Myanmar in Indian Foreign Policy’s Blindspot
The conflict in Myanmar following the coup is approaching a crucial point as the military and the resistance have both upped the ante. Anthony Davis on October 19, 2021 in Asia Times released the details of the military’s Operation Anawrahta (named after the warrior founder of the Burmese kingdom), lanched to crush the resistance across the country—from the Irrawaddy valley to the borderlands. Photos of houses burning in Chin state’s Thantlang after the Myanmar army’s shelling of the town testify to the escalation of violence against the citizens along the Myanmar-Indian border. This has triggered a new wave of refugees’ movement into Mizoram. However, the Indian state’s position on Myanmar has remained passive, hidden behind ASEAN’s five-point consensus, and letting the conflict play out.
More Violence at the Horizon
Though the objective of Operation Anawrahta is seemingly to retake control of all the territory, the Myanmar army, with decades of experience in counter-insurgency operations, knows that it is easier said than done. The more practical aim of the operation might be to spread the fear of the army among people. However, the resistance, led by the National Unity Government (NUG), which declared people’s defence war on September 7, 2021, has now organised a Central Command and Coordination Committee (C3C) along with Ethnic Armed Organisations (EAOs) to fight the military. This is a major step towards organising the armed struggle, and providing leadership to several inexperienced People Defence Forces (PDFs) across the country. The international and regional communities’ general lack of initiative to mitigate the conflict means that there are limited, if any, external factors that could restrain the upcoming wave of human tragedy.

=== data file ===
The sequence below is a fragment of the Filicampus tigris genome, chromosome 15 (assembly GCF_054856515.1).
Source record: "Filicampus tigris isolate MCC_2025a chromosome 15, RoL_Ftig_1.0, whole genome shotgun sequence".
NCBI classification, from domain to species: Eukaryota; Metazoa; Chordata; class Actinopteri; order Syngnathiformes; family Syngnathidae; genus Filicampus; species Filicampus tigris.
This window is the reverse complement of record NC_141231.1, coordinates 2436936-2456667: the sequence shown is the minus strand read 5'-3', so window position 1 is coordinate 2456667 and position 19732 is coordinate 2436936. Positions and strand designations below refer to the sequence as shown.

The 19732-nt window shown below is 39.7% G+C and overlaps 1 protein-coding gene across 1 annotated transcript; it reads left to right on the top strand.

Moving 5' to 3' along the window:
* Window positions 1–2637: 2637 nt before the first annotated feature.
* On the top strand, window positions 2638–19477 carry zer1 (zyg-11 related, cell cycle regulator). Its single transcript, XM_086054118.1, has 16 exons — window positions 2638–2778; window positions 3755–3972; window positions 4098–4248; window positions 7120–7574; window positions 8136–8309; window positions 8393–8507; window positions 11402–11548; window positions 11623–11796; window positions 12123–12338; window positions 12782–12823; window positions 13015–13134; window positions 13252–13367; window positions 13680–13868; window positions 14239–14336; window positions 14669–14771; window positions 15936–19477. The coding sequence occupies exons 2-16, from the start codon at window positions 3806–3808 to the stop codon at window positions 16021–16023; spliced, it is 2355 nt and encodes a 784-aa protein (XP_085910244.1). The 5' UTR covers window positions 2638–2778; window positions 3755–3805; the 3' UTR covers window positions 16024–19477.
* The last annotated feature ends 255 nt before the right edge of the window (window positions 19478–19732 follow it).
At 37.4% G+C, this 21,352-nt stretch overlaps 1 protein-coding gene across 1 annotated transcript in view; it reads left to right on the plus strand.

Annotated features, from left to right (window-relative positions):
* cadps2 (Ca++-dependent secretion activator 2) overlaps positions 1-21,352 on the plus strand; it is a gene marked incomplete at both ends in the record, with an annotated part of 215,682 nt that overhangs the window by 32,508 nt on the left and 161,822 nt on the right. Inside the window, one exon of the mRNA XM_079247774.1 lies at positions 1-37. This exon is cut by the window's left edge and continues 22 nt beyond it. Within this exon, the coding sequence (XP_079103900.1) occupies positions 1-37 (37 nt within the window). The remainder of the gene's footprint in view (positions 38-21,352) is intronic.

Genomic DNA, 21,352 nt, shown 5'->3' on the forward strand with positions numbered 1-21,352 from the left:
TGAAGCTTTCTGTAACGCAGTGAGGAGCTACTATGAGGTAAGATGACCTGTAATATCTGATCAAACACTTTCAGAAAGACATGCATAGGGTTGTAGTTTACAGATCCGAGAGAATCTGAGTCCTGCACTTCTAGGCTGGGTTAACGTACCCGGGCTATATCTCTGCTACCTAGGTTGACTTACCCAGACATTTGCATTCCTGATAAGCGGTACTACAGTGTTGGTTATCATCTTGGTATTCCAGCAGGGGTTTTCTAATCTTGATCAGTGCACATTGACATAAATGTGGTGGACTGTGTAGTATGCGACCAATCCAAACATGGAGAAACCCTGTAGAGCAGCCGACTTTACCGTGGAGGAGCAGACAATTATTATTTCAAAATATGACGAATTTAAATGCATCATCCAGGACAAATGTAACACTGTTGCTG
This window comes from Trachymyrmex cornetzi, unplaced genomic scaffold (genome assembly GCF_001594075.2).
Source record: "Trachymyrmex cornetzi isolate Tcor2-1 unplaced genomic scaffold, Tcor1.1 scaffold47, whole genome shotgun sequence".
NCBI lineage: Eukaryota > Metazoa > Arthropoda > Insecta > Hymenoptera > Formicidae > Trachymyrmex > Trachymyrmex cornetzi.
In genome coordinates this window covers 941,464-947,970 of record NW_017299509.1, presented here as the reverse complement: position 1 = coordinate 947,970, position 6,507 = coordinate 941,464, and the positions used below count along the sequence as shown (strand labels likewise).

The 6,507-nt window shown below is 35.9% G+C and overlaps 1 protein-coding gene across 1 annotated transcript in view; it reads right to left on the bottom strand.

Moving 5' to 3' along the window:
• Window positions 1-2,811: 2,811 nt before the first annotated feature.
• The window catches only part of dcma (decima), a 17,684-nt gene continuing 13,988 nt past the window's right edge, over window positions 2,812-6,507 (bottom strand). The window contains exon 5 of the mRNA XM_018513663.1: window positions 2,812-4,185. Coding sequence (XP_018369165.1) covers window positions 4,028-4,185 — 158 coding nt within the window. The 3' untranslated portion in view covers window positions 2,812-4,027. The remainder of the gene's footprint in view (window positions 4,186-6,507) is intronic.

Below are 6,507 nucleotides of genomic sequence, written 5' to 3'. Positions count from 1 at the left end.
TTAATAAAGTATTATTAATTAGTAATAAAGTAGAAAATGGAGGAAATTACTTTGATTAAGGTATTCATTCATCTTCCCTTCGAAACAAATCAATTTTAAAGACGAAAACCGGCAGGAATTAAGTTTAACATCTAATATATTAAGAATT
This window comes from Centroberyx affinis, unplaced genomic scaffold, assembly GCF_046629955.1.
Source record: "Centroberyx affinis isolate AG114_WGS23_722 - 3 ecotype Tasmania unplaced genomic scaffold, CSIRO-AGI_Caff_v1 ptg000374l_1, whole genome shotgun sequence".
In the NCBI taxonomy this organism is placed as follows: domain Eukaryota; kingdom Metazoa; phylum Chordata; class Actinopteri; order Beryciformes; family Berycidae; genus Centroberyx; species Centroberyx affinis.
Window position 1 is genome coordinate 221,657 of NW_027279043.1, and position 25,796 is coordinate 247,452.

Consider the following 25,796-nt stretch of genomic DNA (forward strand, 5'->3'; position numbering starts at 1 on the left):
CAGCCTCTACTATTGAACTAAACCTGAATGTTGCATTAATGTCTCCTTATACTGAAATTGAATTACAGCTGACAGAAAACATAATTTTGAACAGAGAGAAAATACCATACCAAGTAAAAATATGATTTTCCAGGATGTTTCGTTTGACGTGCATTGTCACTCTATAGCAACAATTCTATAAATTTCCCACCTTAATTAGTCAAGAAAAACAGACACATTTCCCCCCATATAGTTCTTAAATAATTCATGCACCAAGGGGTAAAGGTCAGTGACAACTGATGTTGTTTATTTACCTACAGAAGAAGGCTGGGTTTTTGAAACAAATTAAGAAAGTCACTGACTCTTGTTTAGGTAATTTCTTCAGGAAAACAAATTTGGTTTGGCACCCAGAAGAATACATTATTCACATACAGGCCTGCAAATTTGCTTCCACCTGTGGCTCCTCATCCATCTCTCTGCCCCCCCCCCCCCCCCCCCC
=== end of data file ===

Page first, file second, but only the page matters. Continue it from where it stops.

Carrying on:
Apathetic and Passive Policy
India’s hands in this violence are not clean either. The government abstained from voting on a UN General Assembly resolution seeking a non-binding arms embargo on Myanmar. Bharat Electronics Limited (BEL) has continued to ship radar components that help in coastal surveillance even after the coup. Such double standards reflect that the Indian government is merely paying lip service to democratic transition in Myanmar and has in effect sided with the military under Min Aung Hlaing (MAH).
The Indian embassy’s military attaché attended the Armed Forces Day parade in March, which was by far the bloodiest day in the conflict. While this may have been merely coincidental and not an endorsement of the coup, it signals poor diplomatic handling. Further, the Union government’s directions to deny asylum to the incoming refugees and general apathy towards the long-running Rohingya crisis erode India’s normative stance on the issue. Such a stance also ignores the kinship linkages that run across the border, especially between India’s Mizoram and Myanmar’s Chin state.
The Limits of ASEAN’s Approach